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Ofsted visit or not – what do we need to be asking ourselves about the return to school?

Colin Logan, Senior Education Lead at SSAT, considers aspects of our school narratives we can all reflect on as we start the autumn term.

Reaction to Ofsted’s announcement that its “interim visits” to schools would start on 28th September has been unsurprising: schools have enough on their plates already; “inspection by another name”; the publishing of a follow-up letter is unhelpful; the small number of visits undertaken won’t provide enough parents with reassurance to justify their taking place. It’s easy to sympathise with all these responses but, unless there’s another last-minute U-turn, the visits are going to happen. So what do school leaders need to know about them and what preparation for them do they need to make?

The answer to the second question, officially, is “none”. However, just as with the pre-inspection phone call, headteachers will want to ensure that they have a clear narrative in answer to inspectors’ main line of enquiry: How is this school welcoming all pupils back full-time?

Full information about the nature of the Ofsted visits has been widely published in the TES, Schools Week and elsewhere. The official version is here.

The following questions come from our upcoming set of webinars on “Ofsted, the curriculum and SSAT’s Four Pillars of Principled Curriculum Design and post-Covid curriculum issues”. We’re sharing them with you here in the hope that headteachers and senior leaders will find them useful in helping them to reflect during a time of such frenetic activity, not just in anticipation of a possible visit from Ofsted.

1. To what extent has your school curriculum been delivered since lockdown?

Do you have a clear idea of what has been delivered to which students? Do you know what the uptake has been? Do you have a curriculum map that indicates potential gaps that need to be filled?

2. Since re-opening, how have you used existing and/or new assessment strategies to find out what students know and what they don’t?

Effective formative assessment has never been so important. Do you have an agreed approach on both formative and summative assessment techniques and strategies that are shared by all staff? What have these approaches told you? What are staff doing about it as a result?

3. What about a ‘recovery curriculum’?

Have you read Professor Barry Carpenter’s blog and watched the follow-up interview? He explains what this might look like for different groups of students, key issues around transition from primary to secondary, how to balance a recovery curriculum with the need to catch up on academic learning and how the same principles can be applied to staff training and welfare. Students need to catch up with more than the curriculum – they also need to find their way again with their attitudes to learning and their relationships with staff and their peers.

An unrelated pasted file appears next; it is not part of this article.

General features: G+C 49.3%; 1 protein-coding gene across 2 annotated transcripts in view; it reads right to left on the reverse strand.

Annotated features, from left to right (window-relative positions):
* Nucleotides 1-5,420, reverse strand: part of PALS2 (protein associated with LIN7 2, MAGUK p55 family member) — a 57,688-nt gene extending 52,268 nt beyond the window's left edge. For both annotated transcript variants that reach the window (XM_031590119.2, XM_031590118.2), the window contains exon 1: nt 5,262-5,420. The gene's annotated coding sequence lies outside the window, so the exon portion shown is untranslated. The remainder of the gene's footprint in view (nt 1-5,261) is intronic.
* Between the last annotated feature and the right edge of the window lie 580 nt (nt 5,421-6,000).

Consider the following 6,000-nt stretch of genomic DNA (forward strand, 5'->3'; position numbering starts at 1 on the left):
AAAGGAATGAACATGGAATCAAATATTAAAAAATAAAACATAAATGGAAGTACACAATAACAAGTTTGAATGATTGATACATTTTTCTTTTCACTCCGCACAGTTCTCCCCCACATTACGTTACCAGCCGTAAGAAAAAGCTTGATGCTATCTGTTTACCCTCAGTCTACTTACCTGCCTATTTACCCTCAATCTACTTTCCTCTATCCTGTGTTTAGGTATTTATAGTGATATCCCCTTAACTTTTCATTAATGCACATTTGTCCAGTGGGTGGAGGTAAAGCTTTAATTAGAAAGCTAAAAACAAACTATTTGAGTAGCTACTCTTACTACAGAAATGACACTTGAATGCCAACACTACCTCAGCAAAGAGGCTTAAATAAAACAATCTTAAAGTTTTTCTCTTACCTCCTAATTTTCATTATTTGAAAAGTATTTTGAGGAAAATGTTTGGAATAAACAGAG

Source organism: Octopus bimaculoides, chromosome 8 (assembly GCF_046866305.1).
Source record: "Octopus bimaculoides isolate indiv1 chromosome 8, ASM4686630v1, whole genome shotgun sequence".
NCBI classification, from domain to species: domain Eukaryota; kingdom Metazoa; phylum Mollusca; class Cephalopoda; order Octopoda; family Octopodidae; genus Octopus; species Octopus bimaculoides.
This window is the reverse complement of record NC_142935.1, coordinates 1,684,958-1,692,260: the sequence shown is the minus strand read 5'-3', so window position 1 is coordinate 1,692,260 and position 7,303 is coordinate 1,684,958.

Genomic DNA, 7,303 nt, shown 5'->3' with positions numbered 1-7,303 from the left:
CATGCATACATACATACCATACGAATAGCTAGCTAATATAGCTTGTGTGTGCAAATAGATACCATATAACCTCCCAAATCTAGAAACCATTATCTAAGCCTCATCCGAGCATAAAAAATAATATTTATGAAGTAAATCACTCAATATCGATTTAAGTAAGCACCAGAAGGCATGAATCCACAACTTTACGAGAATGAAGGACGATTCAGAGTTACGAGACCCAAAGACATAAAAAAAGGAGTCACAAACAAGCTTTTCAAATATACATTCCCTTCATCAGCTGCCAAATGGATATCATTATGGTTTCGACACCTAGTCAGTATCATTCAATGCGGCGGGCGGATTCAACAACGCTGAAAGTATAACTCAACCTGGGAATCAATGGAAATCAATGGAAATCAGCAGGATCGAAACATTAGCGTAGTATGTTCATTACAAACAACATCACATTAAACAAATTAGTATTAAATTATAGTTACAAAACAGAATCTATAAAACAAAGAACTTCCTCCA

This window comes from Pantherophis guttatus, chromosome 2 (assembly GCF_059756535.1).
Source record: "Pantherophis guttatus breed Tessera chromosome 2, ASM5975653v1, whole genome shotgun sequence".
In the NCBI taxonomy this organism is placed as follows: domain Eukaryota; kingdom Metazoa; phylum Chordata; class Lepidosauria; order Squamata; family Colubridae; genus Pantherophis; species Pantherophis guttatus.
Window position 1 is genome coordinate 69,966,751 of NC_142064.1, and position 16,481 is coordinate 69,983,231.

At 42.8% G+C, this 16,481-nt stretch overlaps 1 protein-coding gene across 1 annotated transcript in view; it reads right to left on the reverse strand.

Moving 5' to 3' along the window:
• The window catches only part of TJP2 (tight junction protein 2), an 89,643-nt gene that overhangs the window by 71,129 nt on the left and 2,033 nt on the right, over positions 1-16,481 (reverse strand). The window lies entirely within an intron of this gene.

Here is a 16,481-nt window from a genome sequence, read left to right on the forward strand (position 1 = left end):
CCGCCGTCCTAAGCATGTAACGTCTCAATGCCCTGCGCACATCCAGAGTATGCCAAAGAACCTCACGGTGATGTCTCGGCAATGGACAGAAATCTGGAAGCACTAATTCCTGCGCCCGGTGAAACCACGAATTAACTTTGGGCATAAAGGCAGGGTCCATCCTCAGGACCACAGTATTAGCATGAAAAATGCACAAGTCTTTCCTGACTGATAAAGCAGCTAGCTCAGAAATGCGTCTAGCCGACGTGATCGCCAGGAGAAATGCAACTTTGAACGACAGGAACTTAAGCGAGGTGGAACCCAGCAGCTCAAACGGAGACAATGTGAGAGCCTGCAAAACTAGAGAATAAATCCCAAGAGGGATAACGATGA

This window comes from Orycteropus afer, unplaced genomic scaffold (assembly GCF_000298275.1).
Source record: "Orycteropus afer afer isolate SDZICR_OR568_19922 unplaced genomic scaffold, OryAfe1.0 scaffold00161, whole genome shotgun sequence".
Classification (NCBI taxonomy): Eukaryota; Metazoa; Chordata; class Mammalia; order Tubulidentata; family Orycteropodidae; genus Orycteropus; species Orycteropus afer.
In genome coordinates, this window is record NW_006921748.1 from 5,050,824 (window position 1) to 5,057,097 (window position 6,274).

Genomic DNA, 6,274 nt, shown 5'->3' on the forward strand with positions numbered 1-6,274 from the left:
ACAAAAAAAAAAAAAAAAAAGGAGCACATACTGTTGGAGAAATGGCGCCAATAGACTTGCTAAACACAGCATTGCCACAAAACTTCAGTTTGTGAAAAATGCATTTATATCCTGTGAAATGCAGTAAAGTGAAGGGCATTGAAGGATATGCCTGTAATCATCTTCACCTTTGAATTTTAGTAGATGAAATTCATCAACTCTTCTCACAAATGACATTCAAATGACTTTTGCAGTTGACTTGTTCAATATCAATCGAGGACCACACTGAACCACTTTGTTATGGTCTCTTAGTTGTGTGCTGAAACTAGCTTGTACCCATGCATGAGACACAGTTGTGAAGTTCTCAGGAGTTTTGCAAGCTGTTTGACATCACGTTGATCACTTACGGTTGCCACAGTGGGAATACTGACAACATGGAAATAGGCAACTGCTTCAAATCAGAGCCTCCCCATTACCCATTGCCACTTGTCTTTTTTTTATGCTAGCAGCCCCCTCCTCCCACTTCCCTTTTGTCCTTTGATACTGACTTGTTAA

4. How to close the disadvantaged gap? Has your disadvantaged profile changed in the light of the economic downturn?

This goes further than focusing on trying to make sure that your disadvantaged students from last March don’t fall any further behind. Do you now have a very different profile of disadvantaged students in your school as a result of job losses, redundancies and reduced working hours in your area? How are you planning to address this?

5. Blended learning?

What plans do you have for a possible future full or partial lockdown? What if individual or groups of students have to self-isolate? How will you try to make sure that they continue to have access to the full curriculum?

6. Cultural capital?

Some students might have continued to access cultural and other experiences during lockdown but many – if not most – won’t have done so. What can your school do to make up that deficit to try to give all students the same opportunities?

Of course schools can’t do everything to make up for what was lost during closure and there are huge implications for managing the workload of all staff during the return to full-time education. These questions aren’t intended to alarm school leaders, just to help prompt the discussions and planning that are going on in schools across the country.

Curriculum: Impact, QA and principles in post-COVID 2020

This updated online course is designed to support senior and middle leaders with responsibility for curriculum or quality assurance. It explores the new framework, supports you in reviewing your current curriculum provision and examines the impact of curriculum on other areas of practice.

Book your place

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